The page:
I remembered something funny today as I was making this Pissaladiere as part of our New Year’s snackies.
Every time I knead dough, I can’t help but think about the pottery classes I used to love in high school. My junior year, there was a kid named Michael in my class (he was a freshman) who was one of those kids who pretended like he was too cool for school. And because of this, he never mastered how to center the ball of clay. Which means you can't get very far in pottery. So, he obviously had great difficulty getting any assignments complete. But what made me laugh was that he used to dig around in the huge slip buckets for other peoples’ rejects, take them out, and try to clean them off an pass them off as his own. I am quite sure our teacher was totally on to this. But to this day, it makes me laugh when I think about it.
But back to food…
I haven’t cooked in a while since we were out East for a week and at our friends’ house for dinner last night, so I decided today that I’d make Zach and I some tasty apps for dinner. We had some roasted shrimp cocktail (why do people only eat shrimp cocktail for New Year’s?). And then I made this Pissaladiere.
A Pissaladiere is a French pizza of sorts. It's basically fresh dough rolled out, topped with lots of caramelized onions, anchovies if you're into them, and good black olives.
I have a passion for caramelized onions. I think they are good in so many different contexts. On top of hamburgers. In quiches. Mixed with pasta. On dough, like they are for this Pissaladiere.
And I love making caramelized onions. Once you get past the peeling and slicing of the onions (I made the mistake of using a bag of small onions…which made the process take too long), the actual cooking of them is totally satisfying. They smell good. You visually see them changing. They are pretty much fool proof; they always turn out perfectly. These particular ones were jazzed up just a bit with some fresh thyme.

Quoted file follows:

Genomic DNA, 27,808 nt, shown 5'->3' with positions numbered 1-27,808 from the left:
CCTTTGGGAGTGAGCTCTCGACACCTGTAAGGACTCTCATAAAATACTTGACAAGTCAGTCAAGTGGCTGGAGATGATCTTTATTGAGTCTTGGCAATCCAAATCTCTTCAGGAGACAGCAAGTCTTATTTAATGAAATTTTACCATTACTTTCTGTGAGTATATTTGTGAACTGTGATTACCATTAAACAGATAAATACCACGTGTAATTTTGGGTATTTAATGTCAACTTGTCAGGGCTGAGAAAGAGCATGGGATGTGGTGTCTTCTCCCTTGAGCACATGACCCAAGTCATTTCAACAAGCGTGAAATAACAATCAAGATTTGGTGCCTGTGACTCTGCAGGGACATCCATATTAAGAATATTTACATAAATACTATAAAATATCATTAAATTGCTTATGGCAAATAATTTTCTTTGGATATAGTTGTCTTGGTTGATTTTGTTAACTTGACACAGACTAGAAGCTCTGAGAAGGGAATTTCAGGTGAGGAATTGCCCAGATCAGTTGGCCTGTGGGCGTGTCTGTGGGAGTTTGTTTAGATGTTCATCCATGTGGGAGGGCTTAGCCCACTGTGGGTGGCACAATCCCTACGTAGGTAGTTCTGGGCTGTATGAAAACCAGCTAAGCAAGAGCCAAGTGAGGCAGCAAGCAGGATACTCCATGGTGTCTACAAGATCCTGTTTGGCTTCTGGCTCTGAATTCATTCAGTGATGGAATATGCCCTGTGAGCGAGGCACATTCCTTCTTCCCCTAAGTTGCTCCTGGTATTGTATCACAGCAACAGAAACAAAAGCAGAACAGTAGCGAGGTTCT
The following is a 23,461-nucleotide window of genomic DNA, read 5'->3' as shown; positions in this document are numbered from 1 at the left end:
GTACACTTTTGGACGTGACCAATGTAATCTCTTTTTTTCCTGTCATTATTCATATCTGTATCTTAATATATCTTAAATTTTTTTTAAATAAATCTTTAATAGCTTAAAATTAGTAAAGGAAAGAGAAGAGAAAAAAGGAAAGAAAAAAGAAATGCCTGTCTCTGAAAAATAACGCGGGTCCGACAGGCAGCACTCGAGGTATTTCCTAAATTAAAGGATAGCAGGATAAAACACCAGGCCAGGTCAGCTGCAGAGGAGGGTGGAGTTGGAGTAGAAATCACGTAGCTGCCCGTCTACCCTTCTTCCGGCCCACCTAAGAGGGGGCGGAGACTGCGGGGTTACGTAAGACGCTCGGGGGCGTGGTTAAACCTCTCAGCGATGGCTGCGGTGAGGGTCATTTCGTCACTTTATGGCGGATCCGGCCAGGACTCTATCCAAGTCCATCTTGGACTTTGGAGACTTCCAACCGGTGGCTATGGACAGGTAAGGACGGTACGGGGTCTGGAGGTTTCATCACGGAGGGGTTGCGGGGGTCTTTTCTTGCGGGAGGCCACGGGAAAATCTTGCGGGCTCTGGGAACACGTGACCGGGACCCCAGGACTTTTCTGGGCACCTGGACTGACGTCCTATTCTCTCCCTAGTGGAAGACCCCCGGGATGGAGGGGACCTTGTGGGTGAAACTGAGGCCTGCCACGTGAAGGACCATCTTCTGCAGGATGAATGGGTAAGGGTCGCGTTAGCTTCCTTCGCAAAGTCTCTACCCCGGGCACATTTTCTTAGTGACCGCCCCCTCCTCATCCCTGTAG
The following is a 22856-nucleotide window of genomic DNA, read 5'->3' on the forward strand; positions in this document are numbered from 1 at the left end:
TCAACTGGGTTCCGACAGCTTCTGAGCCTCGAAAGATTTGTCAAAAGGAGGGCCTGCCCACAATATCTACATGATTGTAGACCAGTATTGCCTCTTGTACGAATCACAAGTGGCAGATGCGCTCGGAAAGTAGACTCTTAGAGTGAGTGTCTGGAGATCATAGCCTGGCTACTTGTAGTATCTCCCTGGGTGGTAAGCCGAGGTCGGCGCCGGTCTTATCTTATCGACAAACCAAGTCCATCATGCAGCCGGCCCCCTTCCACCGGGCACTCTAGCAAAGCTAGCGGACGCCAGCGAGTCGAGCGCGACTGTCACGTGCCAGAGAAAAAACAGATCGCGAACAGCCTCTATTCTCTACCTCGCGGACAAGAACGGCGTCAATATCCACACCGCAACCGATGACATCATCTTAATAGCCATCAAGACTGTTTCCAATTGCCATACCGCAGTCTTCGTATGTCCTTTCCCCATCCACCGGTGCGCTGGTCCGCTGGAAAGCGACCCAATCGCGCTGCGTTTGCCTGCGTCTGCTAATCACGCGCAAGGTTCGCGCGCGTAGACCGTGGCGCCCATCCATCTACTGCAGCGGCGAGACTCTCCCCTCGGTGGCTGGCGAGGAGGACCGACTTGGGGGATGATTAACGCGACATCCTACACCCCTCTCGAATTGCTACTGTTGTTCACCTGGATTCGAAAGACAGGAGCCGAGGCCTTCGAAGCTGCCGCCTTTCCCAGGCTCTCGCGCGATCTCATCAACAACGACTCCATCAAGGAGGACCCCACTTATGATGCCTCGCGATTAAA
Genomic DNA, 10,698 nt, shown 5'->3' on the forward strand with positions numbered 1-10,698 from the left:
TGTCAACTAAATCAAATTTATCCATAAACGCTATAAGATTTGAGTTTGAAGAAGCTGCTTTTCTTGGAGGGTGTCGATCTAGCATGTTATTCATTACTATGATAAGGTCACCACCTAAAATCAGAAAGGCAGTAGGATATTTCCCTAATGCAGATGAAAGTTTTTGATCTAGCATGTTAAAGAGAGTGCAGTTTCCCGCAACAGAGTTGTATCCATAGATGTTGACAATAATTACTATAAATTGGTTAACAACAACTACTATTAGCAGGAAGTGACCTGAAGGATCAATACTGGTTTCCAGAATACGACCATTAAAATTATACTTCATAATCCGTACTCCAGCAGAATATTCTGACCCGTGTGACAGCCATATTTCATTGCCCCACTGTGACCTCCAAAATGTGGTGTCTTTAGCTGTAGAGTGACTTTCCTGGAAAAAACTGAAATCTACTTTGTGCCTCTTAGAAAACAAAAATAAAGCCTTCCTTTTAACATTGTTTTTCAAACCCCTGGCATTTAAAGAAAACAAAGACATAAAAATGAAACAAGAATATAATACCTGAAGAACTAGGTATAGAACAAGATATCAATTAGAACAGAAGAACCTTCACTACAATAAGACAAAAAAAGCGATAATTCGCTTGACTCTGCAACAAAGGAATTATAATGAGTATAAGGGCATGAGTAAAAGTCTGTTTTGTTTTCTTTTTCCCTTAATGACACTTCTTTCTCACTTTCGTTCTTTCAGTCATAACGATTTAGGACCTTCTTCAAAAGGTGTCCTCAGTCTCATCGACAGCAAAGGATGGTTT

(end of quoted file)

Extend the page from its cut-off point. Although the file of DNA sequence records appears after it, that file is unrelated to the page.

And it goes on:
Once they are done doing their caramelizing thing, you put them on top of some fresh rolled out dough. You “artfully” arrange some good Provencal black olives on the top as Ina tells you to do, and you bake.
And what you end up with is a delicious addictive appetizer that is all of the following:
Different from the normal apps you always see
Easy (albeit time consuming)
It’s actually pretty perfect. And a great way to ring in the New Year.
Pissaladiere (Recipe adapted slightly from Ina Garten’s Barefoot in Paris)
¼ c olive oil
2 lbs yellow onions, halfed and sliced into ¼ inch slices
1 tbsp fresh thyme leaves
1 ¼ tsp salt
Freshly cracked black pepper
2 garlic cloves
1 ¼ c warm water (100-110 degrees)
2 envelopes rapid rise dry yeast
1 tbsp honey
3 tbsp olive oil
4 c flour
2 tsp salt
12 Provencal black olives, pitted
For the topping, heat the olive oil over medium heat. Add the rest of the topping ingredients and cook for 30 minutes, stirring occasionally. Turn heat down if onions begin to begin to brown a lot. Take garlic out, chop it, and add it back in. Continue cooking mixture for 15 minutes. Set aside.
For the dough, combine the water, yeast, honey, and olive oil in the bowl of a stand mixer with dough hook attachment. Add 3 cups of the flour and the salt; mix on low speed. Add in the remaining cup of flour, and mix the dough on low-medium for 10 minutes. Remove dough from bowl and knead it 12 times by hand. Form it into a ball; place in a well oiled bowl. Cover with a damp kitchen towel and let rest for 30 minutes. Dough will double in size.
After 30 minutes, divide dough in half. Roll both pieces into balls. Place the one you’ll use on a sheet pan; cover with the towel; let sit for 10 minutes. (You will have an extra round of dough that you can freeze.)
Preheat oven to 450.
Roll out the dough into a 10 x 14 inch rectangle. Place on baking sheet sprinkled with corn meal. Top with onions. Scatter the olives aross the top. Bake for 15 minutes until golden brown.